Last Week’s Comics 1/7/2015

image(3)I’ve been reading the X-Men for a long time. “Dark Phoenix Saga”? I’ve probably read it more than Watchmen. The New Mutants original graphic novel? It’s been on my bookshelf longer than my copy of The Adventures of Huckleberry Finn. “Apocalypse: The Twelve”? Ok, I was out of the loop by then.

I stopped reading the X-Verse right around the “Phalanx Covenant.” I checked in here and there, but didn’t regularly read an X-Book again until Morrison’s New X-Men and pretty much stuck with reading one X-Men series since then. 2014 was the first time in a long time where I was engaged with the X-Men as a line.

Here’s the lowdown on 2014. Jason Aaron and Ed McGuinness resurrected my favorite mutant, Nightcrawler. Brian Michael Bendis, Stuart Immonen and Sara Pichelli changed Marvel Girl’s destiny in the Guardians of the Galaxy/All New X-Men crossover, “The Trial of Jean Grey.” Greg Pak and Victor Ibanez are delivering the compassionate and confident Ororo Munroe that made me love the character back in the post-“Mutant Massacre” days over in Storm.

The merry mutants are in a giant soap opera. I haven’t even touched on the disastrous events in Magneto and in Uncanny X-Men or the death of Wolverine or even Longshot Saves the Marvel Universe! The X-Men books had the right balance of action, melodrama and character-driven storytelling this past year, and 2015 looks to be even better with G. Willow Wilson writing X-Men, the upcoming Secret Wars: X-Men ’92 series and the Last Will and Testament of Charles Xavier finale.

It looks like I’ll be buying a lot of X-Men comics this year, too.


– Ian Gonzales


I expanded my comic book palette in 2014! I didn’t even mean to – it just seemed right. I’m really proud of myself, because anyone who knows me knows that I’m stubborn and actually pretty closed-minded when it comes to music and comic books.

hellboyFor most of my comics-buying life, as a child and adult, I’ve not strayed far from the Batman universe. I recognize this obsession is unhealthy, but hey, it’s better than it used to be. I occasionally ventured into other universes (X-Men when feeling superhero-y, various crime/noir titles for some snappy back-talk, Punisher if I’m feeling unhinged – now that guy is a crusader for “good” who could give Batman a run for his obsessed/megalomaniac money.)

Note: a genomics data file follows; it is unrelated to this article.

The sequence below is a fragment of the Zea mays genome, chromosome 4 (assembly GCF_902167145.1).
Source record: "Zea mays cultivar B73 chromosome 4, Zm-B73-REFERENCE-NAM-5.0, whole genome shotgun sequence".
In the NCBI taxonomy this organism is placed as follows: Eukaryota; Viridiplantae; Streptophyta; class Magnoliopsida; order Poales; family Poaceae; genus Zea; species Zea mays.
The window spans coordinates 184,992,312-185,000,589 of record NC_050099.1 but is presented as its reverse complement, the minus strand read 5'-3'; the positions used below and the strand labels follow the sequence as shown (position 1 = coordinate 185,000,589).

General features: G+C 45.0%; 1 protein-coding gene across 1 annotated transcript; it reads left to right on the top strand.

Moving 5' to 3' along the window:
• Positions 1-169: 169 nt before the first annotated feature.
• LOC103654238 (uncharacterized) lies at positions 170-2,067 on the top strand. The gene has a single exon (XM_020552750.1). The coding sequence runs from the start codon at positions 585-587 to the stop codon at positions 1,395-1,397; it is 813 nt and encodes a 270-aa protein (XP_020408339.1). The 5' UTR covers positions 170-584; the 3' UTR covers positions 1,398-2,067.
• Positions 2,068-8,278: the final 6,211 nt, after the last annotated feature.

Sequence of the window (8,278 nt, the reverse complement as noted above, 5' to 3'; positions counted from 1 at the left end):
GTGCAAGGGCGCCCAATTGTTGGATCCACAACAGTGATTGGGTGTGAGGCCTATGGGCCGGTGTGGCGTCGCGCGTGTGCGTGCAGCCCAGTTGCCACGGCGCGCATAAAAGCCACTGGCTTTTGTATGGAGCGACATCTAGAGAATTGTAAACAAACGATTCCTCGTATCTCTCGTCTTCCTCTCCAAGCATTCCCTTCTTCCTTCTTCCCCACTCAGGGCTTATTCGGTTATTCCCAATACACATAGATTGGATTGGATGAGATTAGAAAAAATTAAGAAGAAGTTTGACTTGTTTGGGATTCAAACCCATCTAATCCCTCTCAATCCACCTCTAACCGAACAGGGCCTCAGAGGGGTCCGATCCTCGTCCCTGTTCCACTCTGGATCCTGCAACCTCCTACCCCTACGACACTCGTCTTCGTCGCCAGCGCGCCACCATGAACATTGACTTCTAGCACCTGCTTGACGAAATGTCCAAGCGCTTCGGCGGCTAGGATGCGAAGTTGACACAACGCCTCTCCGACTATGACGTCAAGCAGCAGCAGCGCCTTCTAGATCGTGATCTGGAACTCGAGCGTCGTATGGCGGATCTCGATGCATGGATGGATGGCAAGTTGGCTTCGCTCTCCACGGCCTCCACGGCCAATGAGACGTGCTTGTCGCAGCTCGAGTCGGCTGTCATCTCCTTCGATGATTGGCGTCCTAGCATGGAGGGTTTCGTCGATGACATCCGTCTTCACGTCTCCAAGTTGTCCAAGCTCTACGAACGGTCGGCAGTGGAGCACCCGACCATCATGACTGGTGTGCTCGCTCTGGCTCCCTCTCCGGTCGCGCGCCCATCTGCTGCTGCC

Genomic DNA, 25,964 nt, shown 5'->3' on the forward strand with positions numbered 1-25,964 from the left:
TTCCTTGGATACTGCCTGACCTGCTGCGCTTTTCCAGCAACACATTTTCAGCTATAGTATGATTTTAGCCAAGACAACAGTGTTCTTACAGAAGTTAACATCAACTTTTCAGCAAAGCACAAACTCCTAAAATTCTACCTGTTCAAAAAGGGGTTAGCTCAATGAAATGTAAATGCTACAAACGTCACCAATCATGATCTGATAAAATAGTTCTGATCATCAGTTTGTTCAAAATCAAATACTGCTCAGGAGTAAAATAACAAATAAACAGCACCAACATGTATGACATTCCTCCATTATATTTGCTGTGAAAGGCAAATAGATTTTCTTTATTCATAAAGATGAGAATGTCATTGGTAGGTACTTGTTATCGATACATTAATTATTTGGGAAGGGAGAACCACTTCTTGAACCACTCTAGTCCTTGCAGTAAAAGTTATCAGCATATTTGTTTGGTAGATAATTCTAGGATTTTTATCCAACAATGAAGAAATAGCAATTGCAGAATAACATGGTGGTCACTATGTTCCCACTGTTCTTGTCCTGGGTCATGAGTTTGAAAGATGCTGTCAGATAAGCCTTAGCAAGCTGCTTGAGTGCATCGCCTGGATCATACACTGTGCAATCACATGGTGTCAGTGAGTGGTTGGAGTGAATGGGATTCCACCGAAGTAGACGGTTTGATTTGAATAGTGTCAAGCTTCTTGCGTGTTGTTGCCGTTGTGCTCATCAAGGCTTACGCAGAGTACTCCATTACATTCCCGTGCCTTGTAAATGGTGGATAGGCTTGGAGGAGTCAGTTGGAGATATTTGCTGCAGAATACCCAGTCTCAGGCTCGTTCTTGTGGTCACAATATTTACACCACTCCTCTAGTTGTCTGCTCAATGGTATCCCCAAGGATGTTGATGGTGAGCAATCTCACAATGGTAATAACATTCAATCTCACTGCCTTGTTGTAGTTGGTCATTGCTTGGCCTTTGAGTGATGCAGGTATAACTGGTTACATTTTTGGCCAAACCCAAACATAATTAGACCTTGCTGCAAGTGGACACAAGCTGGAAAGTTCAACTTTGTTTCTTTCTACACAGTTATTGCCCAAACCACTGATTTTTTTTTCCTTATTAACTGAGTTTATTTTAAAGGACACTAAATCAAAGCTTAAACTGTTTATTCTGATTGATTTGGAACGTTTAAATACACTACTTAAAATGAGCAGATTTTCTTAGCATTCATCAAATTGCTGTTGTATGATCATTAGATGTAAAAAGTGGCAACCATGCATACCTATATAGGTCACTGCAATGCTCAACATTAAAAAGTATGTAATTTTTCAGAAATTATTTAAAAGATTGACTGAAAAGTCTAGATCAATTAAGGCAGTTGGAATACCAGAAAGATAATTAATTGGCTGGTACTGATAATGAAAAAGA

Hellboy has long been in my periphery, but in 2014 I poked my finger in his world and liked what I felt. I’ll never know why I waited so long to check out the “Mignola-verse,” as my friends affectionately refer to it. Maybe I had a hard time wrapping my head around Hellboy’s giant right hand? A small part of me regrets taking so long, but the rest of me that gets to experience Hellboy and his Bureau for Paranormal Research and Defense associates for the first time now is totally geeked.

I always imagined the Hellboy books would read like something between Groo and Lobo (fun enough in their own right, but not for me.) Nothing specifically made me think this, I just sometimes get an idea and it stays fixed, for better or worse. Usually worse.

I don’t have anything new or interesting to say about Hellboy, other than: read it. Read it all! Those who have already read the books – basically everyone in the comic book world but me – know the fun of each adventure, the fear every time a new demon explodes out of the ground and the sadness that everyone in the B.P.R.D. carries.

There’s plenty of action and adventure in Hellboy’s world, but Mignola and his artist cohorts keep things understated, coming from the “less is more” school of storytelling. I get the feeling of watching an old comic book cartoon-movie, where the characters are stuck in a pose, then pulled along a still background. My favorite touch might be that most of the stories are in mini-series form, with sometimes long stretches between books. Quality over quantity!

Now, I’m off to find out more about some guy named Lobster Johnson…


– Sal Lucci



(Artist & Writer: Michel Fiffe)